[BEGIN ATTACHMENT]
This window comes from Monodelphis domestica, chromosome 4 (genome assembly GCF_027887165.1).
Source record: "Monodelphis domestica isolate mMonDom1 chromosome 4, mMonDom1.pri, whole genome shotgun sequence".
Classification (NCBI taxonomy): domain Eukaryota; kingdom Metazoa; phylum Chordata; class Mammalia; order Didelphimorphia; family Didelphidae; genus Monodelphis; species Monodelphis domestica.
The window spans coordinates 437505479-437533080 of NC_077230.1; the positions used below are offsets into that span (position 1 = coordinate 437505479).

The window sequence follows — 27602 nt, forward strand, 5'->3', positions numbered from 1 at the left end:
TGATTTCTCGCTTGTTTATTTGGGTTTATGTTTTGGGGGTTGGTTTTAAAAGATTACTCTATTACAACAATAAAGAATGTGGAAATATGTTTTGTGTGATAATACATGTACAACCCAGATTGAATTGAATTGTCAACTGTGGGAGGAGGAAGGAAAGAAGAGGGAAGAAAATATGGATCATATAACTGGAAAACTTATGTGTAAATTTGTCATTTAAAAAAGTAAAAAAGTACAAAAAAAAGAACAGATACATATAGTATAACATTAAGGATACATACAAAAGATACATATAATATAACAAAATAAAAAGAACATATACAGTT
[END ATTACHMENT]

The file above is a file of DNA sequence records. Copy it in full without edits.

This window comes from Monodelphis domestica, chromosome 4 (genome assembly GCF_027887165.1).
Source record: "Monodelphis domestica isolate mMonDom1 chromosome 4, mMonDom1.pri, whole genome shotgun sequence".
Classification (NCBI taxonomy): domain Eukaryota; kingdom Metazoa; phylum Chordata; class Mammalia; order Didelphimorphia; family Didelphidae; genus Monodelphis; species Monodelphis domestica.
The window spans coordinates 437505479-437533080 of NC_077230.1; the positions used below are offsets into that span (position 1 = coordinate 437505479).

The window sequence follows — 27602 nt, forward strand, 5'->3', positions numbered from 1 at the left end:
TGATTTCTCGCTTGTTTATTTGGGTTTATGTTTTGGGGGTTGGTTTTAAAAGATTACTCTATTACAACAATAAAGAATGTGGAAATATGTTTTGTGTGATAATACATGTACAACCCAGATTGAATTGAATTGTCAACTGTGGGAGGAGGAAGGAAAGAAGAGGGAAGAAAATATGGATCATATAACTGGAAAACTTATGTGTAAATTTGTCATTTAAAAAAGTAAAAAAGTACAAAAAAAAGAACAGATACATATAGTATAACATTAAGGATACATACAAAAGATACATATAATATAACAAAATAAAAAGAACATATACAGTT